Gingerbread Cupcakes with Vanilla Bean-Orange Cream Cheese Frosting

Makes approximately 22 cupcakes

  • 2 1/2 cups flour
  • 1 1/2 teaspoons baking soda
  • 2 1/2 teaspoons ground ginger
  • 1 1/2 teaspoons ground cinnamon
  • 1/2 teaspoon freshly grated nutmeg
  • 1/4 teaspoon ground cloves
  • 1/4 teaspoon finely ground black pepper
  • pinch salt
  • 1/2 cup softened butter
  • 3/4 cup firmly packed brown sugar
  • 1/2 cup molasses
  • 2 eggs
  • 1 cup boiling water
  1. Preheat oven to 350°.
  2. Sift together flour, baking soda, spices and salt
  3. Beat butter, sugar and molasses at medium speed until smooth and light.
  4. Beat in eggs one at a time, and scrape bowl between each egg.
  5. Add flour mixture alternating with boiling water, beating in at low speed after each addition.
  6. Spoon batter into paper-lined muffin cups and bake 20-25 minutes.
  7. Cool in pans for 5 minutes, then cool completely on wire rack before frosting.

Vanilla Bean-Orange Cream Cheese Frosting

  • 1-8 ounce package cream cheese, softened
  • 1/2 cup butter (1 stick) butter, softened
  • 1 vanilla bean, split and seeds scraped (save pod for another use)
  • 1 teaspoon fresh orange zest
  • 1 pound confectioner’s sugar
  1. Beat cream cheese, butter, vanilla seeds and orange zest until fluffy.
  2. Gradually beat in confectioner’s sugar and beat until smooth.

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I have to tell you guys, I am cooking for 30 people this year.  Funny enough, this is our usual Thanksgiving at El Rancho Destructo–my in-laws invite all of their family and friends, and it’s a huge party.  I get the tasks of most of the traditional American dishes like stuffing, cranberries and mashed potatoes while they handle the South American dishes like rice with lentils, tamales and salsa.

One of the things that I’m also responsible for is the turkey.  Now, last year I went with the idea of roasting a 29 pound turkey.  FOLLY, my friends, it was pure folly.  Have you ever tried to wrestle a 29 pound bird?  This year, I decided to break down and cook three turkeys, and one of them would be smoked, which I could do several days in advance.  Although I have experience in smoking meats, this was my first time smoking a whole turkey, so after a little research, I worked out a game plan.

I know that there are people out there who hail from the Church of Brined Turkey;  me, I’m really not totally sold on it.  The breast meat can be kind of slippery, and I think the bird doesn’t release enough of those wonderful, delicious drippings that are so important for gravy and drizzling on the pans of stuffing before popping them into the oven while the turkey rests.  However, there is one time I absolutely kneel at the Altar of Seasoned Salt Solution, and that’s when it’s time to smoke poultry.  My worry was the long cooking time and what it would do to the breast meat;  I’ve smoked turkey legs plenty of times, both brined and just dry-rubbed, and the brined legs are far more tender.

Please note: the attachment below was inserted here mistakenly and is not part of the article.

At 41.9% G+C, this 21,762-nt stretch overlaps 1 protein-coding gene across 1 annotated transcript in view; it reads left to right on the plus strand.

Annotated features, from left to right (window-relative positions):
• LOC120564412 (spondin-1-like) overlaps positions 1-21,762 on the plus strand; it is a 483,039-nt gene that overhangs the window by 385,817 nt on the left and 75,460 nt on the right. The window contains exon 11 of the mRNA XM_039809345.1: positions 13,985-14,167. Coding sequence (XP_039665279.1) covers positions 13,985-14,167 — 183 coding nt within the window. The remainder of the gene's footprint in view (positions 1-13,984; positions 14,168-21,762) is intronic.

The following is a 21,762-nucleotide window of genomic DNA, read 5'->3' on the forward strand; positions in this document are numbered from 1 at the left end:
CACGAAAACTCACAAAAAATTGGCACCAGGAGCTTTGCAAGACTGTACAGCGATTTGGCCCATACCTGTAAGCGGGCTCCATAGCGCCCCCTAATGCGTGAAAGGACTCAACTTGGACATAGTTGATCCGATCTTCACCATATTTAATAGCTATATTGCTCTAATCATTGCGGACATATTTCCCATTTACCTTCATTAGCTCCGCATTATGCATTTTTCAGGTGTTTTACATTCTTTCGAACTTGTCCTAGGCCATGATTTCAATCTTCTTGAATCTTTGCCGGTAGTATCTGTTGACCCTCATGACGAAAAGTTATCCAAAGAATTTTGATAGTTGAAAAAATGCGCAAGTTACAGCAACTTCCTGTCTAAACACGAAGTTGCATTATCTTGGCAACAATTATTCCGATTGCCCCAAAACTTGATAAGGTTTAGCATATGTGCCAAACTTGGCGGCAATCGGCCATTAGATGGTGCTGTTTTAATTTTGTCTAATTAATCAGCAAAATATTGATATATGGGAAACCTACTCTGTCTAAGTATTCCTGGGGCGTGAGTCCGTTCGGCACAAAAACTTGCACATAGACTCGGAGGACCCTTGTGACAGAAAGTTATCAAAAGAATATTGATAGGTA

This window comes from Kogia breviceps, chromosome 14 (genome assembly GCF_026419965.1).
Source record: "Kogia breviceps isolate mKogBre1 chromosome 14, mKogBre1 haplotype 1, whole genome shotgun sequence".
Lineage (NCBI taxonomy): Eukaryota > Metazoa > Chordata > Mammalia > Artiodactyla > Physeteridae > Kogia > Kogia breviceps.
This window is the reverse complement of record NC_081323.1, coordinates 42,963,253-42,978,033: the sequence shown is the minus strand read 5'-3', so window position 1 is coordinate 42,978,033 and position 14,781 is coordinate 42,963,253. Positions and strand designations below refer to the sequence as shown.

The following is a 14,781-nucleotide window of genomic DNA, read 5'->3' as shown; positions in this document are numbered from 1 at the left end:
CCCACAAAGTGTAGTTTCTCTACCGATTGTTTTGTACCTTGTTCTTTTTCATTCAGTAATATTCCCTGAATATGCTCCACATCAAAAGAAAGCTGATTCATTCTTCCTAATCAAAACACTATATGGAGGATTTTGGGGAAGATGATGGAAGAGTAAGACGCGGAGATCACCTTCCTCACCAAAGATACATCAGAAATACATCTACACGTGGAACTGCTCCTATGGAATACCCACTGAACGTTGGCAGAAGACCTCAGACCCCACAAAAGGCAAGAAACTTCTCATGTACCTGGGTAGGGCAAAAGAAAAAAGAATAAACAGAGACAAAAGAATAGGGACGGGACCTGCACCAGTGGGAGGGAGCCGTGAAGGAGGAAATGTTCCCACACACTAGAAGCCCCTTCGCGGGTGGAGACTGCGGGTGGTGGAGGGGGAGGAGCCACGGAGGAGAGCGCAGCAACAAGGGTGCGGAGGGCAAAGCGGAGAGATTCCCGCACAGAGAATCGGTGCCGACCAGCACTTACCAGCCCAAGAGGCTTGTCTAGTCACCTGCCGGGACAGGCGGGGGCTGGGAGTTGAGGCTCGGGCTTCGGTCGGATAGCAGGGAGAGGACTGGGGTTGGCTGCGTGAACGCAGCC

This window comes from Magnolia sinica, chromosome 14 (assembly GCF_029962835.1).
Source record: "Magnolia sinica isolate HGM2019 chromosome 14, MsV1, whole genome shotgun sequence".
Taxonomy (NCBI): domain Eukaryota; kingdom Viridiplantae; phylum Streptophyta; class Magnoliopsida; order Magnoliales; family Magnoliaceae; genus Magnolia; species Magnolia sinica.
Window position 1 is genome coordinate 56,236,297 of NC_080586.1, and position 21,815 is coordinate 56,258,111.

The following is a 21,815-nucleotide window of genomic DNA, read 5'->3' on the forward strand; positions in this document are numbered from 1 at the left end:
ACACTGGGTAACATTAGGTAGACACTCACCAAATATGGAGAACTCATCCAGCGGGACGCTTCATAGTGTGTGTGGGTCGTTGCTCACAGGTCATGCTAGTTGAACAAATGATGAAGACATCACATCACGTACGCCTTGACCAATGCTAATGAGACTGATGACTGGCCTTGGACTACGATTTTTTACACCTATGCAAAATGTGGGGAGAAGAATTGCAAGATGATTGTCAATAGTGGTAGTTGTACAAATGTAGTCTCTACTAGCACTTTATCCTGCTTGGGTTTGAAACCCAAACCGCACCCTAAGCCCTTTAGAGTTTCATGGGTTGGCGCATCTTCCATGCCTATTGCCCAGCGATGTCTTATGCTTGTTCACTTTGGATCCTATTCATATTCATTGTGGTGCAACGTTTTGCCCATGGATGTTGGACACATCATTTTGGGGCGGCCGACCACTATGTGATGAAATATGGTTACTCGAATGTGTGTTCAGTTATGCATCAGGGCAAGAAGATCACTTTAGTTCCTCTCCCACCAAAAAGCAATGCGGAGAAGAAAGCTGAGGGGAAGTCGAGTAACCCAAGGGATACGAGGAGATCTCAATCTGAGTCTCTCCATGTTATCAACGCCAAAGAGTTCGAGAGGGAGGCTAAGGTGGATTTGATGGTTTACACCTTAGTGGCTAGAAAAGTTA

As for my brine, I was suckered into buying a brining mix when I went to go purchase my wood at the local BBQ supply shop, BUT, if you want to do everything on your own, I have tried Alton Brown’s brine recipe with great success.  What’s the deal behind brine? you might ask.  The long scientific version is here, but the short version is that in soaking a turkey in a salt solution will cause some of the proteins in the meat to break down to not only create a tender piece of meat, but as the turkey cooks, proteins shrink and release water.  Fewer proteins in the meat means less water gets squeezed out, hence a juicy turkey.  This is necessary during the long, slow cooking process of smoking, which will dry out an unbrined turkey.

The night before, I prepared my brine (and even though I bought a mix, I still doctored it) and lined my small cooler with a plastic bag, filled it with cooled brine and several quarts of heavily iced water.  The turkey went in breast-down, I sealed the bag, shut the cooler, and left it on my porch overnight, where the brine stayed below 40°.  My Sunday morning consisted of pulling myself from my warm, cozy bed to face a damp and chilly sunrise.

You know it’s a good idea to truss your turkey, right?  Of course you do, because you know it helps the bird to cook evenly and keeps those legs looking neat and tidy.  After the long soak in the brine, use a few paper towels to dry off the surface of the bird and give it a little massage with some vegetable oil.  No need for seasoning the skin–the meat is now plenty seasoned enough.  I let the bird hang out on the counter for a bit while I got started on firing up the smoker.

I have a Weber smoker that uses charcoal as its main source of fuel.  I tucked in a few pieces of apple wood with the charcoal for the smoke.

The basin gets set in just above the coals and filled with liquid.  The basin serves a double purpose:  by adding liquid, it protects the meat from being cooked by direct heat, and the steam helps keep the meat moist.  This is also another excellent way to add more flavors by adding aromatics–here there is an orange, an onion, cinnamon sticks, peppercorns, cloves and allspice berries.  It also catches all the drippings from the meat, to keep the flare-ups from falling fat at bay.